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DLAC Network: new phase

We’re pleased to share the news that the DLAC Network is growing! We have recently invited several new colleagues to join us (the original members: Claire Taylor, Thea Pitman and Tori Holmes) in thinking about the cultural dimensions of new media in Latin America. The new members will be introduced in a series of short … Continue reading

New article on Brazilian webdocumentary

Tori Holmes has recently published a new article on the Brazilian webdocumentary project Domínio Público, which portrays urban transformations in Rio de Janeiro in the run-up to the city’s hosting of the 2014 World Cup and 2016 Olympic Games, with a particular focus on the impact in Rio’s favelas. The article, with the title ‘Giving visibility … Continue reading

DLAC members participate in event on ‘Mapping Multilingualism and Digital Culture’

On 22 June 2017, Claire, Thea and Tori participated in a workshop on ‘Mapping Multilingualism and Digital Culture‘ at Kings College London, organised by Language Acts, one of the AHRC Open World Research Initiative (OWRI) projects. In the morning, Claire gave a keynote talk on ‘Digital Culture and Re-thinking Modern Languages’, and Tori participated in a … Continue reading

DLAC YouTube channel now available

The DLAC YouTube channel is now live!   The channel, which can be found here, is comprised of a variety of videos, which we will be expanding on in the future.   Recordings included to this point are a video which features Argentinian digital artist Marina Zerbarini talking about her 2003 online interactive work Tejido … Continue reading

Digital Art on LSE Impact Blog

Claire’s project on Latin(o) American Digital Art has been featured on the LSE’s Impact Blog. The LSE Impact Blog is a hub for researchers, administrative staff, librarians, students, think tanks, government, and anyone else interested in maximising the impact of academic work in the social sciences and other disciplines. It aims to encourage debate, share best … Continue reading

Case study on Marina Zerbarini’s Tejido de memoria now available on FIHRM website

A case study on Marina’s digital artwork, Tejido de memoria has now been added to the Resources section of the FIHRM (Federation of International Human Rights Museums) website. Claire and her Research Assistant, Ailsa, were invited by National Museums Liverpool (NML), who created and run the website, to rejuvenate its Resources section as part of … Continue reading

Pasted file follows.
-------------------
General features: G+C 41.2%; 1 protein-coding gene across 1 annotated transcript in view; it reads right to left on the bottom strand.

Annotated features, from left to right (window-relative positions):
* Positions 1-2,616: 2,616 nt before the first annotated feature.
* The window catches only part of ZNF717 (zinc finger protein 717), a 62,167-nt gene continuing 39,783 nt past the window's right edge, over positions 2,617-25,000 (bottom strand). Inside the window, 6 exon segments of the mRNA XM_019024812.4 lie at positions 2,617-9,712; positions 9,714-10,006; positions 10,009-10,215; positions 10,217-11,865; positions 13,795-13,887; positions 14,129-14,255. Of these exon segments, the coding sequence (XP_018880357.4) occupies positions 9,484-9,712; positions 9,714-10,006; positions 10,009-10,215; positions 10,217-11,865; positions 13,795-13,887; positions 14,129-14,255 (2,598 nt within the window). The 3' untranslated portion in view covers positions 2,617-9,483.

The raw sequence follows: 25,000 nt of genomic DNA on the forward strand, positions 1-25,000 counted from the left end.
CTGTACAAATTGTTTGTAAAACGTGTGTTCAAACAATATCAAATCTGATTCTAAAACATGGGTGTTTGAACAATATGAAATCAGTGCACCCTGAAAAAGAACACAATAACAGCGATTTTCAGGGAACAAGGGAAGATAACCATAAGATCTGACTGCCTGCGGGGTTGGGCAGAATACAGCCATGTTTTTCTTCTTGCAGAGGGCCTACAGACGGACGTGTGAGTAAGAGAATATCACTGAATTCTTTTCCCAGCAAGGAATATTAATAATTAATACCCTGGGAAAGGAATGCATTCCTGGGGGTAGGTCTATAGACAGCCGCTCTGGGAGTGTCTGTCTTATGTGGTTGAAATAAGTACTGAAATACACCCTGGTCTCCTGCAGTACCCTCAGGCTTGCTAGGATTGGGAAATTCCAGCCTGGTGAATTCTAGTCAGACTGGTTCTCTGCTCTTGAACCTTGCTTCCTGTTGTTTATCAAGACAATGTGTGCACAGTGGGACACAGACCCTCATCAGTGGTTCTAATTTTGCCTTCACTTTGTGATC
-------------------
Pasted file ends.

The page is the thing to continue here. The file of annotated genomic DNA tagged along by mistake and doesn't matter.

Can the Subaltern Speak Online? – Report on event

On Friday 24 February staff at the Centre for World Cinemas and Digital Cultures at the University of Leeds celebrated their second Sadler Seminar in the ‘Remapping World Cinemas in a Digital Age’ series. The event was entitled ‘Can the Subaltern Speak Online? The Potential of Audio-visual Media for Advocacy and Resistance on the Internet’ … Continue reading

Latin(o) American Digital Art policy document distributed

The policy document written after Claire’s successful Latin(o) American Digital Art exhibition at FACT Liverpool in 2014  has been translated into Spanish and distributed among Latin American institutions. In October 2016, Claire was awarded Impact Acceleration funding from the University of Liverpool to carry out work on the project Latin American Art and Museum Policy, … Continue reading

New article in DHQ about the relationship between the ‘disciplines’ of Digital Humanities and Modern Languages

Claire and Thea are pleased to announce the publication in Digital Humanities Quarterly, 11.1, of an article that they have co-authored entitled ‘Where’s the ML in DH? And Where’s the DH in ML? The Relationship between Modern Languages and Digital Humanities, and an Argument for a Critical DHML’. The full article is available here. The … Continue reading

Latin American Identity in Online Cultural Production now available in paperback

Claire and Thea are pleased to announce that their 2013 book, Latin American Identity in Online Cultural Production has just been released in paperback and is available to order direct from the publisher. An ebook is also available. Reviews of the book have described it as ‘a superb resource for scholars interested in Latin(o) American … Continue reading

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